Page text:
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RE: Reliable messaging

From: Christopher B Ferris <chrisfer@us.ibm.com>
Date: Thu, 29 Aug 2002 19:07:18 -0400
To: www-ws-arch@w3.org
Message-ID: <OFF831FF1B.A8E2F33F-ON85256C24.007E2992-85256C24.007EEC09@rchland.ibm.com>
Sure, but I was just responding to your question:)

Christopher Ferris
Architect, Emerging e-business Industry Architecture
email: chrisfer@us.ibm.com
phone: +1 508 234 3624

www-ws-arch-request@w3.org wrote on 08/29/2002 06:53:24 PM:

> I agree, but isn't this getting a bit solution specific ;)
> 
> David
> -----Original Message-----
> From: Christopher B Ferris [mailto:chrisfer@us.ibm.com]
> Sent: Thursday, August 29, 2002 2:11 PM
> To: Burdett, David
> Cc: Burdett, David; Mark Baker; 'Cutler, Roger (RogerCutler)'; 
www-ws-arch@w3.org; www-ws-arch-
> request@w3.org
> Subject: RE: Reliable messaging

> 
> Specifically, sender can tell the recipient to ignore it should it 
arrive. 
> 
> Christopher Ferris
> Architect, Emerging e-business Industry Architecture
> email: chrisfer@us.ibm.com
> phone: +1 508 234 3624 
> 
> "Burdett, David" <david.burdett@commerceone.com> wrote on 08/29/2002 
04:53:05 PM:
> 
> > One way you might be able to determine that a message was NOT 
received, would be to send a query 
> > to the destination that should have receieved the message to ask if 
they had received it. 
> > 
> > However you still have the problem that the destination might still 
receive the message after they
> > have sent a response to your query indicating that they had not. In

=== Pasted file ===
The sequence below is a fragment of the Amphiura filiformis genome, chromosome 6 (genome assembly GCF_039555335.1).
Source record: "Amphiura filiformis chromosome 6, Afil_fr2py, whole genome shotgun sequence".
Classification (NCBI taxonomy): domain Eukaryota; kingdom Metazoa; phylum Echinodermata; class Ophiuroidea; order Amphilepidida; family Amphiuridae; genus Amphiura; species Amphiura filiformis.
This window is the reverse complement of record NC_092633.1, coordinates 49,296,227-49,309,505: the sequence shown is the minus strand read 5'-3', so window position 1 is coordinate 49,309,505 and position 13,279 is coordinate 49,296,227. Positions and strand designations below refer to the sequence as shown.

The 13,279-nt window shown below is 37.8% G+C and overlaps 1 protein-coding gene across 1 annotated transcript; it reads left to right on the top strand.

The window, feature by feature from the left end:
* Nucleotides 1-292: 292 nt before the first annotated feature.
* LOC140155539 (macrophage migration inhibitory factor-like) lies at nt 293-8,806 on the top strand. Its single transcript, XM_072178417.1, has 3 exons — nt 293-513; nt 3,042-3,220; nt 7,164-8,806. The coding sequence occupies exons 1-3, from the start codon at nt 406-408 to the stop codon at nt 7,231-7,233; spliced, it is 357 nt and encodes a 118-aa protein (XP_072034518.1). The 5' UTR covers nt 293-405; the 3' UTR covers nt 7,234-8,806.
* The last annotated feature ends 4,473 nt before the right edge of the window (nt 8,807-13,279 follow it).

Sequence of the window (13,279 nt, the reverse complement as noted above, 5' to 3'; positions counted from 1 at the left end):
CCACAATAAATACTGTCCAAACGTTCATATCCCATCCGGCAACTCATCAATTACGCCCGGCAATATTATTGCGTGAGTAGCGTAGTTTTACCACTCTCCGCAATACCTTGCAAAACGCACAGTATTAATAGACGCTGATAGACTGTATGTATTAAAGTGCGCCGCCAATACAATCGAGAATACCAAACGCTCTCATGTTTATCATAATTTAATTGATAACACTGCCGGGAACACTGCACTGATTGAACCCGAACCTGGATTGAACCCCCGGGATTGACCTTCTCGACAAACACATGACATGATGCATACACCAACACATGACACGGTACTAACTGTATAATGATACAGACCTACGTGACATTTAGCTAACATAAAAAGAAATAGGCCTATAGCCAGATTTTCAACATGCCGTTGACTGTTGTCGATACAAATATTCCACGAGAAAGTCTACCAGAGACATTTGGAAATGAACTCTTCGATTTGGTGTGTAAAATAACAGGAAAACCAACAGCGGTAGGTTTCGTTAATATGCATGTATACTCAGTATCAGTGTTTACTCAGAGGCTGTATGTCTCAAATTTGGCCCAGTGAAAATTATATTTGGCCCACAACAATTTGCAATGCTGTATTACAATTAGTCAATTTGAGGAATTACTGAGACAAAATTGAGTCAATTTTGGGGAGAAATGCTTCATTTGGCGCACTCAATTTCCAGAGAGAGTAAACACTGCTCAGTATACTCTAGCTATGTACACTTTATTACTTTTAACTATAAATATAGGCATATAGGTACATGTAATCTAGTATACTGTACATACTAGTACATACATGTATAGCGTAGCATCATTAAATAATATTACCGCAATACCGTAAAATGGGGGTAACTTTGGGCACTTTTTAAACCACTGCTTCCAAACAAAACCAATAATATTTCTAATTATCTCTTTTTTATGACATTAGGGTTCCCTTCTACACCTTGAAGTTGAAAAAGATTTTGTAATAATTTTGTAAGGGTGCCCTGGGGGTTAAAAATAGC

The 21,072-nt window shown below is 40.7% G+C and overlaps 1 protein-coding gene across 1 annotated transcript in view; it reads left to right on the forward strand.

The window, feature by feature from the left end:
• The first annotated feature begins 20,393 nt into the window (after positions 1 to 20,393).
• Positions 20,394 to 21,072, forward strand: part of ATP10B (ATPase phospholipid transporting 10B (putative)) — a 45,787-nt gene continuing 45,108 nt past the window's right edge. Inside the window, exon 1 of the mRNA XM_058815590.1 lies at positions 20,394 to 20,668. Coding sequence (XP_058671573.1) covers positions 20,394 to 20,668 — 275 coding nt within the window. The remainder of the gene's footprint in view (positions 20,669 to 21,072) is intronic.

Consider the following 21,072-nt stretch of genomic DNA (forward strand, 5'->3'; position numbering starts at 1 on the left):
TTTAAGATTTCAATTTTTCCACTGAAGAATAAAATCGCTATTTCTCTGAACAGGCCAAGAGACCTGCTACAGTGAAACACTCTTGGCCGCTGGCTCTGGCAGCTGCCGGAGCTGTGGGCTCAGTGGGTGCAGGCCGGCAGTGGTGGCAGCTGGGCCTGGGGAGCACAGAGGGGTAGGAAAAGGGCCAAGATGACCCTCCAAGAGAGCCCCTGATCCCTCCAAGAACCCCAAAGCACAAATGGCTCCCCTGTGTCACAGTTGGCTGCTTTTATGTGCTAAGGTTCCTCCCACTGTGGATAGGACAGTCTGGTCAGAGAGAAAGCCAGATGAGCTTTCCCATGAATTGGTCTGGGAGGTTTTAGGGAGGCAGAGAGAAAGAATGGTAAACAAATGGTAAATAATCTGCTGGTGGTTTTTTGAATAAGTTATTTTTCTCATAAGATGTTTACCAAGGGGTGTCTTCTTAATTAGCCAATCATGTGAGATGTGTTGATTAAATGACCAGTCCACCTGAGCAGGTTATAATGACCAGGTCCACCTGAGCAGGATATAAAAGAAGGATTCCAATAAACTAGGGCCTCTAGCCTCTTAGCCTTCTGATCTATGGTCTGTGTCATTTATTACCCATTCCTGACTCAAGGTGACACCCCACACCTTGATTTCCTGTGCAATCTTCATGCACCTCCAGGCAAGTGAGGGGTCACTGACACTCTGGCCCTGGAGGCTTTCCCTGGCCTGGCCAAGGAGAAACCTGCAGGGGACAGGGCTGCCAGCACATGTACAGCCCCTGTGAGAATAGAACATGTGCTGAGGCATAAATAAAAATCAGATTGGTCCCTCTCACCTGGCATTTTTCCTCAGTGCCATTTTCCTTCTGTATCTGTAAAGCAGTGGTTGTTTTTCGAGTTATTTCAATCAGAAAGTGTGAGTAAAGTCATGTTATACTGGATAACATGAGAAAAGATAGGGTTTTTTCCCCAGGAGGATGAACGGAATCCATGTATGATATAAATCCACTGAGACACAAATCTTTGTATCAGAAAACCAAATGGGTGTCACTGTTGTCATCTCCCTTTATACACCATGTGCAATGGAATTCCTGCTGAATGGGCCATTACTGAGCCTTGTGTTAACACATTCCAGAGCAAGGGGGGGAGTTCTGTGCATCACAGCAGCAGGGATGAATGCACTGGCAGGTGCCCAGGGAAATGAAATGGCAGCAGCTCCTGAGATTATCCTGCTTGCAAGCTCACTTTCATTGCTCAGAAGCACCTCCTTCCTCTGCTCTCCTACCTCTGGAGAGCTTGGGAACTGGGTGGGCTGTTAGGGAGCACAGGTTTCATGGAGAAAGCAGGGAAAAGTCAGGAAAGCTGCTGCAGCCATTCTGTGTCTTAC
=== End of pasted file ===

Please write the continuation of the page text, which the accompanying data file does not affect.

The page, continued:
this case, what should the 
> > behavior of the destination be? 
> > 
> > David 
> > -----Original Message-----
> > From: Cutler, Roger (RogerCutler) 
[mailto:RogerCutler@ChevronTexaco.com]
> > Sent: Thursday, August 29, 2002 1:29 PM
> > To: 'Christopher B Ferris'; Mark Baker
> > Cc: Burdett, David; www-ws-arch@w3.org; www-ws-arch-request@w3.org
> > Subject: RE: Reliable messaging
> 
> > I know of mechanisms that, if successful, will assure the sender that 
the message HAS been 
> > received.  I do not know of any mechanism that will allow the sender 
to know that the message has 
> > NOT been received.  The ebXML spec most certainly does not.  So I 
believe that the word "whether" 
> > below is inappropriate. 
> > 
> > -----Original Message-----
> > From: Christopher B Ferris [mailto:chrisfer@us.ibm.com] 
> > Sent: Thursday, August 29, 2002 3:25 PM
> > To: Mark Baker
> > Cc: Burdett, David; www-ws-arch@w3.org; www-ws-arch-request@w3.org
> > Subject: Re: Reliable messaging
> 
> > 
> > #1 in my definition reads: 
> > 
> > the ability of a sender to be able to determine whether a given 
> > message has been received by its intended receiver ... 
> > 
> > It doesn't speak of a mechanism, but there are many means of achieving 
this. 
> > 
> > Cheers, 
> > 
> > Christopher Ferris
> > Architect, Emerging e-business Industry Architecture
> > email: chrisfer@us.ibm.com
> > phone: +1 508 234 3624 
> > 
> > www-ws-arch-request@w3.org wrote on 08/29/2002 04:01:41 PM:
> > 
> > > 
> > > On Thu, Aug 29, 2002 at 11:48:41AM -0700, Burdett, David wrote:
> > > > I like your definitions,  however, they do not address what I 
think is the
> > > > certainty that although you can be sure a message was received, 
you can
> > > > never be absolutely sure that it was not.
> > > 
> > > How can you be sure that a message was received?  Because there's 
always
> > > a chance that the response to a message doesn't make it, and leaves 
the
> > > two parties out of synch (i.e. two army problem).
> > > 
> > > MB
> > > -- 
> > > Mark Baker, CTO, Idokorro Mobile (formerly Planetfred)
> > > Ottawa, Ontario, CANADA.               distobj@acm.org
> > > http://www.markbaker.ca        http://www.idokorro.com
> > > 
Received on Thursday, 29 August 2002 19:07:56 GMT

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